- To ser­ve inco­ming IPv4 requests, appli­ca­ti­on pro­xies on the KVM host for­ward traf­fic to the actu­al ser­vice hand­lers on the guest if needed.

- If for any reason a guest sys­tem abso­lut­e­ly needs its own IPv4 con­nec­ti­vi­ty, it is added „on top” of the setup.

The hardware

I use a ren­ted ser­ver in the data cen­ter of a hos­ting pro­vi­der. I am using the Ger­man pro­vi­der „Hetz­ner” alre­a­dy for many years, so I went the­re for this pro­ject, too. The hard­ware is a dedi­ca­ted root ser­ver – i.e. „bare metal” – with a Core i7 Hexa­co­re CPU, 64 GB RAM, and two 3 TB enter­pri­se-gra­de Hard­disks. I ren­ted it from their „used ser­vers shop”.

Hetzner Serverbörse - Manchmal gibt es hier echte Schnäppchen

Hetz­ner Ser­ver­bör­se – Manch­mal gibt es hier ech­te Schnäppchen

For the rest of the artic­les, I will descri­be the set­up in Hetzner’s envi­ron­ment. If you use ano­ther hos­ting pro­vi­der, you will have to cope with their net­work con­fi­gu­ra­ti­on which might be dif­fe­rent at some points. A cri­ti­cal point might be the IPv6 set­up its­elf as Hetz­ner has a very – eeeerm – „inte­res­t­ing” approach to this. Howe­ver, instal­la­ti­on of the addi­tio­nal ser­vices and the vir­tu­al machi­nes should be more or less the same regard­less of how your ser­ver is con­nec­ted to the hoster’s network.
Ok, let’s start.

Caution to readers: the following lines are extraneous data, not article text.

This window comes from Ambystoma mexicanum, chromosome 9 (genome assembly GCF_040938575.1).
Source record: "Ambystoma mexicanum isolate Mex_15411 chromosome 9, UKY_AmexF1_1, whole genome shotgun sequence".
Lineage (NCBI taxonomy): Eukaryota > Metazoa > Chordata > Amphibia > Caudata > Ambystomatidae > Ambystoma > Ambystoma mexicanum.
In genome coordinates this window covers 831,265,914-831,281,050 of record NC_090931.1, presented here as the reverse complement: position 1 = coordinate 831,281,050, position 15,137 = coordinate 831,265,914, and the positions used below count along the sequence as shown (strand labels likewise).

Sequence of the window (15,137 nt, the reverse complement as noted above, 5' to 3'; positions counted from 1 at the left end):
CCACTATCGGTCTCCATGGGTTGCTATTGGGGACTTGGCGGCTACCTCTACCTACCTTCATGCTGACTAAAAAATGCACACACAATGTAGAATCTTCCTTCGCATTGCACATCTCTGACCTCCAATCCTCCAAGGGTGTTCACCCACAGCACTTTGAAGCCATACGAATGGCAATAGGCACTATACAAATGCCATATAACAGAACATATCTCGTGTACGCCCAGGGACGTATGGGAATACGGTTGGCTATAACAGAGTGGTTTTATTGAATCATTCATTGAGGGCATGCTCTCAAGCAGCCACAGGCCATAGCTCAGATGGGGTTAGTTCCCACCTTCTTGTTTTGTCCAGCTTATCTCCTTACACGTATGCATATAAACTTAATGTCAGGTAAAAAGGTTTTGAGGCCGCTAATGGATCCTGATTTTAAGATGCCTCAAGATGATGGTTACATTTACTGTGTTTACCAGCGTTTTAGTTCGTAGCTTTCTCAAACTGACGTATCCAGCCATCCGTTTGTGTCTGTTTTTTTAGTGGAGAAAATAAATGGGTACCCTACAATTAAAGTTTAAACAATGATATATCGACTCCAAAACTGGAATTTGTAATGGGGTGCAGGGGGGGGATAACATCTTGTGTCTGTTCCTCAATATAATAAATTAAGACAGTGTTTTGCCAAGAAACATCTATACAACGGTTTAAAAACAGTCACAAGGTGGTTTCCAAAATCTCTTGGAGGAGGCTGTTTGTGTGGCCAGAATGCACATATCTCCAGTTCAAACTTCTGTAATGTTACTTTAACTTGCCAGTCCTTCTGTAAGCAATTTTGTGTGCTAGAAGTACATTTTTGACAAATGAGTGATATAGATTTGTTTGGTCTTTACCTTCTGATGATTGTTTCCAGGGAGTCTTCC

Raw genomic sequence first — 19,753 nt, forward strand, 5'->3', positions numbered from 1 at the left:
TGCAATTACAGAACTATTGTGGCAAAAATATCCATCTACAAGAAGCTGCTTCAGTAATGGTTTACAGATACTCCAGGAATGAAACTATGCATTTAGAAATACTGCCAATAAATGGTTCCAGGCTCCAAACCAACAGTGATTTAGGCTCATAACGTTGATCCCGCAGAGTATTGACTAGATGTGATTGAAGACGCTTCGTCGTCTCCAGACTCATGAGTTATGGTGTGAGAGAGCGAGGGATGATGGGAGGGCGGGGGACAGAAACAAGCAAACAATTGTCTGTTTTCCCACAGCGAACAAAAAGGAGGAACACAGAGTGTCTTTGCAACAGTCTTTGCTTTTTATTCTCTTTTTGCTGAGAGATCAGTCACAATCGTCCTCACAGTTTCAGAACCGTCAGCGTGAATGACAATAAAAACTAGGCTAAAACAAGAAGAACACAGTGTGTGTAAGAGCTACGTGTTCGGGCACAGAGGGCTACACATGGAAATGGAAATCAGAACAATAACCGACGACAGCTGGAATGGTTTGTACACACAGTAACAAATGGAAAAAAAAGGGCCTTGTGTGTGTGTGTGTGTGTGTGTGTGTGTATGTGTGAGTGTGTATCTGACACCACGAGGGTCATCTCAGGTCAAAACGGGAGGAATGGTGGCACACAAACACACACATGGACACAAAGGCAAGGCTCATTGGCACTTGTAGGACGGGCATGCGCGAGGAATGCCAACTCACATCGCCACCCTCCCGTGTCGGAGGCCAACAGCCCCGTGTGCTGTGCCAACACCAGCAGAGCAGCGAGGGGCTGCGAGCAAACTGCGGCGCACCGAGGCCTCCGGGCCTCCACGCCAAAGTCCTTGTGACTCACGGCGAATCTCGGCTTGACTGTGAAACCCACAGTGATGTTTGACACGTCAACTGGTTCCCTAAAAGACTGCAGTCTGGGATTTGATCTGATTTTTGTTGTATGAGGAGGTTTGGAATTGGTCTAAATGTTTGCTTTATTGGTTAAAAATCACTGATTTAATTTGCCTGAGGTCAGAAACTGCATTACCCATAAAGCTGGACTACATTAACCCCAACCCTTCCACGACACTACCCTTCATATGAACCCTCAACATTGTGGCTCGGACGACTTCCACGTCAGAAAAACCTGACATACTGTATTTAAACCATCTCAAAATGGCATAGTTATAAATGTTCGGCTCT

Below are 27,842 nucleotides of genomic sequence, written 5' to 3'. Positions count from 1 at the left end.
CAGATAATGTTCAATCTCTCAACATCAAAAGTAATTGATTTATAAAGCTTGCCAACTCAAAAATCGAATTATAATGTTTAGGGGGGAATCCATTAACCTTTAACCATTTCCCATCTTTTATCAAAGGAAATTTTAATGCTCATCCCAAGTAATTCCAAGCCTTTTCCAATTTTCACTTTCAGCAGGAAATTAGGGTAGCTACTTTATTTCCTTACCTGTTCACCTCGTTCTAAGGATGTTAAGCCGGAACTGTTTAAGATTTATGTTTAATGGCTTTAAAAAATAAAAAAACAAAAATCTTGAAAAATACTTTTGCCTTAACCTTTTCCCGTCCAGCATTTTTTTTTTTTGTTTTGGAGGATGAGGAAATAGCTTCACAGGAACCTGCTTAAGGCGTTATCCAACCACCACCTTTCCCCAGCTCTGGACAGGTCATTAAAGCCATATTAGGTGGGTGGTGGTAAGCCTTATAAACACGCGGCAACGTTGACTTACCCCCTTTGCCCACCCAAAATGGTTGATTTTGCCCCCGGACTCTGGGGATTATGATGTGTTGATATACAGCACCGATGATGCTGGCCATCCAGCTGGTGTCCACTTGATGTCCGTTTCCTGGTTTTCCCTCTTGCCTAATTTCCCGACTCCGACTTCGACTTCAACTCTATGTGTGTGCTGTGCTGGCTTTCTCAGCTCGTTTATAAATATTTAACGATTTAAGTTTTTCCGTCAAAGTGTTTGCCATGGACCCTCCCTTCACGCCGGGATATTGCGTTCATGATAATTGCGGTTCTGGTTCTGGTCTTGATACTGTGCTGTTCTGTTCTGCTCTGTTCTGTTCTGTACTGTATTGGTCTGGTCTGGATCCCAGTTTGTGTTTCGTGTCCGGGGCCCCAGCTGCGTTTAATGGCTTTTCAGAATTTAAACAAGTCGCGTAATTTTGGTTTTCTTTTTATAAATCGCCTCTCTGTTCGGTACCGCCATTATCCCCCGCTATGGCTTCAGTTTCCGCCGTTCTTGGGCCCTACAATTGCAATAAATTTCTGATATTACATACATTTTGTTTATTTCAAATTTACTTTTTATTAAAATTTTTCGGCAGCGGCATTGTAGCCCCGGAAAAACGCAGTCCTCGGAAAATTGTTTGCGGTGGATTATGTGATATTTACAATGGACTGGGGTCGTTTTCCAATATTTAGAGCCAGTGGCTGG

IP addres­ses in this guide
IP addres­ses in this gui­de are made up. And even if not – the sys­tem I took all con­so­le dia­logs and screen­shots from is not my actu­al ser­ver. It was a spa­re ser­ver which had alre­a­dy been can­ce­led and is not under my con­trol anymore.

Initial setup of the host system

I sug­gest that you access the ser­ver in this ear­ly stage by its IP address only. We’ll chan­ge the IPv6 address of the sys­tem later in the install pro­cess. If you want to have a DNS ent­ry, use some­thing inte­rim to throw away later, e.g. „<plannedname>”.

I obtai­ned my ser­ver in Hetzner’s „res­cue sys­tem” which allows the OS instal­la­ti­on through the installimage script. I wan­ted to work with as much default com­pon­ents and con­fi­gu­ra­ti­ons as pos­si­ble, so I deci­ded for the Ubun­tu 18.04 install image offe­red by Hetzner.

On gene­ral setup
I stron­gly advi­se you to always stick with the offe­red set­ups from your hos­ting pro­vi­der as much as pos­si­ble. It increa­ses your chan­ce for sup­port and your chan­ces are much hig­her to find docu­men­ta­ti­on if you run into problems.

Boot­ing into the new ser­ver gives you a wel­co­ming log­in screen somehow like this: